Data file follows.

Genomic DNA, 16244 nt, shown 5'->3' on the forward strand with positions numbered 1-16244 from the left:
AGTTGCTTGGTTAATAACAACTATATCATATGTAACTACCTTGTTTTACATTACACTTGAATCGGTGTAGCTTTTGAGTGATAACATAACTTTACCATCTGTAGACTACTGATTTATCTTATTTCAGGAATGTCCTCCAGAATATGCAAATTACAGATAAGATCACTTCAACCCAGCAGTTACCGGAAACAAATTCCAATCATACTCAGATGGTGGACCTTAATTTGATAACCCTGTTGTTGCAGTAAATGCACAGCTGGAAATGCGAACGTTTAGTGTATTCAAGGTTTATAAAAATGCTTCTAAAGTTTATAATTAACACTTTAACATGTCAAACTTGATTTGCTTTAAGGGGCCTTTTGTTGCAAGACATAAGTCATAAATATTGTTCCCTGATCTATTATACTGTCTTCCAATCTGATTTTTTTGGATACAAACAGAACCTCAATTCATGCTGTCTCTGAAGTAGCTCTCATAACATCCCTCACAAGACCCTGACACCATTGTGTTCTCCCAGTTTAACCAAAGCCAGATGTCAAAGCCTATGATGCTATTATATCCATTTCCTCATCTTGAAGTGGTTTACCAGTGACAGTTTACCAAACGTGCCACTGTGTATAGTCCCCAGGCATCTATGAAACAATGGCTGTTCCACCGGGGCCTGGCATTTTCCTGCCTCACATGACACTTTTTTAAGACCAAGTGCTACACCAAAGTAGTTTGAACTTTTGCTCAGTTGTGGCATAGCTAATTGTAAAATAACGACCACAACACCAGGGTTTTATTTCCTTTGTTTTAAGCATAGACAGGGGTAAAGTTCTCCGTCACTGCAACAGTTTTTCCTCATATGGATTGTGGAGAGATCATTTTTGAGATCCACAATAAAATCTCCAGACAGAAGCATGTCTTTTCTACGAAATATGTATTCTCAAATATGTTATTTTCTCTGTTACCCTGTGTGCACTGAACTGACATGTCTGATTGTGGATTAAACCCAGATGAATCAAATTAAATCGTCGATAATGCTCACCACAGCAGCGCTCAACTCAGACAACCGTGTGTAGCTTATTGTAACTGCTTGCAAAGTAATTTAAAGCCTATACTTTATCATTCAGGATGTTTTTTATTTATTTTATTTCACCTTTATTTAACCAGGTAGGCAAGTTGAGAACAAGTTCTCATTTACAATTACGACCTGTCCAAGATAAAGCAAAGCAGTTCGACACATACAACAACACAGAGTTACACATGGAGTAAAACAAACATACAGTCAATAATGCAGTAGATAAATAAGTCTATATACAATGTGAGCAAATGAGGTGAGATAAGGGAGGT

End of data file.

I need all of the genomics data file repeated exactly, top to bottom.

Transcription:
Genomic DNA, 16244 nt, shown 5'->3' on the forward strand with positions numbered 1-16244 from the left:
AGTTGCTTGGTTAATAACAACTATATCATATGTAACTACCTTGTTTTACATTACACTTGAATCGGTGTAGCTTTTGAGTGATAACATAACTTTACCATCTGTAGACTACTGATTTATCTTATTTCAGGAATGTCCTCCAGAATATGCAAATTACAGATAAGATCACTTCAACCCAGCAGTTACCGGAAACAAATTCCAATCATACTCAGATGGTGGACCTTAATTTGATAACCCTGTTGTTGCAGTAAATGCACAGCTGGAAATGCGAACGTTTAGTGTATTCAAGGTTTATAAAAATGCTTCTAAAGTTTATAATTAACACTTTAACATGTCAAACTTGATTTGCTTTAAGGGGCCTTTTGTTGCAAGACATAAGTCATAAATATTGTTCCCTGATCTATTATACTGTCTTCCAATCTGATTTTTTTGGATACAAACAGAACCTCAATTCATGCTGTCTCTGAAGTAGCTCTCATAACATCCCTCACAAGACCCTGACACCATTGTGTTCTCCCAGTTTAACCAAAGCCAGATGTCAAAGCCTATGATGCTATTATATCCATTTCCTCATCTTGAAGTGGTTTACCAGTGACAGTTTACCAAACGTGCCACTGTGTATAGTCCCCAGGCATCTATGAAACAATGGCTGTTCCACCGGGGCCTGGCATTTTCCTGCCTCACATGACACTTTTTTAAGACCAAGTGCTACACCAAAGTAGTTTGAACTTTTGCTCAGTTGTGGCATAGCTAATTGTAAAATAACGACCACAACACCAGGGTTTTATTTCCTTTGTTTTAAGCATAGACAGGGGTAAAGTTCTCCGTCACTGCAACAGTTTTTCCTCATATGGATTGTGGAGAGATCATTTTTGAGATCCACAATAAAATCTCCAGACAGAAGCATGTCTTTTCTACGAAATATGTATTCTCAAATATGTTATTTTCTCTGTTACCCTGTGTGCACTGAACTGACATGTCTGATTGTGGATTAAACCCAGATGAATCAAATTAAATCGTCGATAATGCTCACCACAGCAGCGCTCAACTCAGACAACCGTGTGTAGCTTATTGTAACTGCTTGCAAAGTAATTTAAAGCCTATACTTTATCATTCAGGATGTTTTTTATTTATTTTATTTCACCTTTATTTAACCAGGTAGGCAAGTTGAGAACAAGTTCTCATTTACAATTACGACCTGTCCAAGATAAAGCAAAGCAGTTCGACACATACAACAACACAGAGTTACACATGGAGTAAAACAAACATACAGTCAATAATGCAGTAGATAAATAAGTCTATATACAATGTGAGCAAATGAGGTGAGATAAGGGAGGT